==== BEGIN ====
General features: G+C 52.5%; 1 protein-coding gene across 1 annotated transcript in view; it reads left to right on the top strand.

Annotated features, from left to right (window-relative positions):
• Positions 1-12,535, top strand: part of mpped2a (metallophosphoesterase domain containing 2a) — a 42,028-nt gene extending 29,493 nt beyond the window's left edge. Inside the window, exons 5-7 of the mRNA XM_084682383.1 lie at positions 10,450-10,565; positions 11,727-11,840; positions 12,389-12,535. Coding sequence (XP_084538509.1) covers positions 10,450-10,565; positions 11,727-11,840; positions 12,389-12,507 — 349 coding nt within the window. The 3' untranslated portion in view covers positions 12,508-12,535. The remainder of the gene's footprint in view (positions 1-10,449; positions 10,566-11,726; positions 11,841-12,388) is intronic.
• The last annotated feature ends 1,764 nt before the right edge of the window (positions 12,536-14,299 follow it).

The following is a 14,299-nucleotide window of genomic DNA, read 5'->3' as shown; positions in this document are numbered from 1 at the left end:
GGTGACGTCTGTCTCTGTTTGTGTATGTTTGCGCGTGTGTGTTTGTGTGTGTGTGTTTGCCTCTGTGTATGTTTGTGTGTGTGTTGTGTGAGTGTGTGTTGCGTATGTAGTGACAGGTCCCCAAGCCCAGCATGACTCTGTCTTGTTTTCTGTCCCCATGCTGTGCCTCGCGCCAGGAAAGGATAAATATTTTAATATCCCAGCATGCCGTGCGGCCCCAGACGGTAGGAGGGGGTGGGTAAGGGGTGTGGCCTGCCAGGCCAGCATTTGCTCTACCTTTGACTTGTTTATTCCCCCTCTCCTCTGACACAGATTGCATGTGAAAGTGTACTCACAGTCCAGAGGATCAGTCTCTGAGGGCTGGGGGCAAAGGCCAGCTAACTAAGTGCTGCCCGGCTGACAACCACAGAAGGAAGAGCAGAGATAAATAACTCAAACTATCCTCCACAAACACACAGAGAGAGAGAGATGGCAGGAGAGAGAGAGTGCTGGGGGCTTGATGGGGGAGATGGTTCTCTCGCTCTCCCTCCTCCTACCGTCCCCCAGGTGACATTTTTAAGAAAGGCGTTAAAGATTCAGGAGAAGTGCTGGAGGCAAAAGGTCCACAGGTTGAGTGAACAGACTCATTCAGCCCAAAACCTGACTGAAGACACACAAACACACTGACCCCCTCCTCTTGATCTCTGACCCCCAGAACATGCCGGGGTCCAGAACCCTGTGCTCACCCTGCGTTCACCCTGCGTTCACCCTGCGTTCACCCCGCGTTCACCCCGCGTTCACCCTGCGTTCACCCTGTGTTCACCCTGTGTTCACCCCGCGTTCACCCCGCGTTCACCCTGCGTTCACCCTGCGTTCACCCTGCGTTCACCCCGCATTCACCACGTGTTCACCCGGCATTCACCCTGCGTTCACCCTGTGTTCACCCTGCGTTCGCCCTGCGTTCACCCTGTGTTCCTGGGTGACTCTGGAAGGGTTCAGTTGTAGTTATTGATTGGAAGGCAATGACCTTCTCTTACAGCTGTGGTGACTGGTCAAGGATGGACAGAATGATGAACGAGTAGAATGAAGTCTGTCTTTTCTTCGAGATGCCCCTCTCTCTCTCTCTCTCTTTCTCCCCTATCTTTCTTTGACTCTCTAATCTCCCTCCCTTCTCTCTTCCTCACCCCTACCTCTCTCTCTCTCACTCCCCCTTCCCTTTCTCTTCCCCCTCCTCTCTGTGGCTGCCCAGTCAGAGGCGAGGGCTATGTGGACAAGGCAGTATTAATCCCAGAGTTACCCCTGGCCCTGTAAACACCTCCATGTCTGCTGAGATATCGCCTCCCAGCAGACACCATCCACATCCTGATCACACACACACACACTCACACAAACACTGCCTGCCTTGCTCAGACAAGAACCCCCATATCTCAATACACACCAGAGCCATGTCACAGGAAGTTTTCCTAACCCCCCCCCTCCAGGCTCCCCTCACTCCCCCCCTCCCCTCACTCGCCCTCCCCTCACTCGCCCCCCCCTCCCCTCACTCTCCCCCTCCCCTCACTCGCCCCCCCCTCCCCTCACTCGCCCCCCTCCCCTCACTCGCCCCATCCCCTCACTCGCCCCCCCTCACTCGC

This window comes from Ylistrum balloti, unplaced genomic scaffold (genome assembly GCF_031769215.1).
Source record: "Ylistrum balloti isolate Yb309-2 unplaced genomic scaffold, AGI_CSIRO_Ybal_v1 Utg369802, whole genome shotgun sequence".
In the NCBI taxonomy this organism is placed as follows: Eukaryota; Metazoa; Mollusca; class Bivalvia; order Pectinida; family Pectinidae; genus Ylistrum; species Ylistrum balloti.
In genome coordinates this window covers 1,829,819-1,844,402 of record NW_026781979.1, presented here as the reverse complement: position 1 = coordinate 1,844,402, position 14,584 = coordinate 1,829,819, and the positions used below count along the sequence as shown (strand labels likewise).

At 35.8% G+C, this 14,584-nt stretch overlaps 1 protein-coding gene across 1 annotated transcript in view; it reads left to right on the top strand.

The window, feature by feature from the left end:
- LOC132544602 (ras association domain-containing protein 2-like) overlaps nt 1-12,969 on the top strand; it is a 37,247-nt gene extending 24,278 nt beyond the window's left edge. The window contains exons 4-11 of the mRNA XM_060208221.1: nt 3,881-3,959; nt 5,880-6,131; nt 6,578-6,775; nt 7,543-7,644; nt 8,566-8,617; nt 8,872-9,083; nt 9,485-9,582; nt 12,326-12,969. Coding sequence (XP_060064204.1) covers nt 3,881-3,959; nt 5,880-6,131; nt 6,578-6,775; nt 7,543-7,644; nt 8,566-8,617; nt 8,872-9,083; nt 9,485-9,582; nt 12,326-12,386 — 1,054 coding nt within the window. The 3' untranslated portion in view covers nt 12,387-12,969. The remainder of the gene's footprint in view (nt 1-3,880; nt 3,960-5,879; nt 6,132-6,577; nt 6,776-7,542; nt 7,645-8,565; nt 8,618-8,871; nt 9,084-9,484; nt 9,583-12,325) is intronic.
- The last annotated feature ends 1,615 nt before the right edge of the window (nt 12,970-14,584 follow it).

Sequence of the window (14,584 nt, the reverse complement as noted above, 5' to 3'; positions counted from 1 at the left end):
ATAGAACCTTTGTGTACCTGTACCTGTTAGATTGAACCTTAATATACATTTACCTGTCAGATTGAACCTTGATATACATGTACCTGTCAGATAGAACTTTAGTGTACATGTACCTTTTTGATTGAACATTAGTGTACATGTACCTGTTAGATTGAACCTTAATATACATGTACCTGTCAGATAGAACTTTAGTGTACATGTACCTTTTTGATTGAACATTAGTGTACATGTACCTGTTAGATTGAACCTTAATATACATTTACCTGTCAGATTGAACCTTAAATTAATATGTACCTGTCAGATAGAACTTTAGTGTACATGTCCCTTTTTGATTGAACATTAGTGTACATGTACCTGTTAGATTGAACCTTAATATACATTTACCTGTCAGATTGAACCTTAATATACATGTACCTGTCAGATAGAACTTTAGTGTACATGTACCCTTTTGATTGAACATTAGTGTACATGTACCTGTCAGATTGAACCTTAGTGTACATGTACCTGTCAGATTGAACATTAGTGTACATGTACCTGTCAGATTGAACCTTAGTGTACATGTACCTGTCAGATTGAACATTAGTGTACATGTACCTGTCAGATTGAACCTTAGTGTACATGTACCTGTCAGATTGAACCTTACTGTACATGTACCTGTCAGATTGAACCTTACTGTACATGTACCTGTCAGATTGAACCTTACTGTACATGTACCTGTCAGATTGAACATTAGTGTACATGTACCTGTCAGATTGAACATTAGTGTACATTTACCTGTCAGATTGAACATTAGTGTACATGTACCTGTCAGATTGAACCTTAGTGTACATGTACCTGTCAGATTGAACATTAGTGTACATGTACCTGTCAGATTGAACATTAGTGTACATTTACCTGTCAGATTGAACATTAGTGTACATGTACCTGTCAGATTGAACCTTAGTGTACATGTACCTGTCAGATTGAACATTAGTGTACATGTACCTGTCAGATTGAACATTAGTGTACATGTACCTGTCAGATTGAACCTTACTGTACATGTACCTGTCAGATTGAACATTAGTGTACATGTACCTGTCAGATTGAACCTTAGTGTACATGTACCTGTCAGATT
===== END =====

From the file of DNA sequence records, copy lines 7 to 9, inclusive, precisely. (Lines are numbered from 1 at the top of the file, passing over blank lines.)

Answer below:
This window comes from Ylistrum balloti, unplaced genomic scaffold (genome assembly GCF_031769215.1).
Source record: "Ylistrum balloti isolate Yb309-2 unplaced genomic scaffold, AGI_CSIRO_Ybal_v1 Utg369802, whole genome shotgun sequence".
In the NCBI taxonomy this organism is placed as follows: Eukaryota; Metazoa; Mollusca; class Bivalvia; order Pectinida; family Pectinidae; genus Ylistrum; species Ylistrum balloti.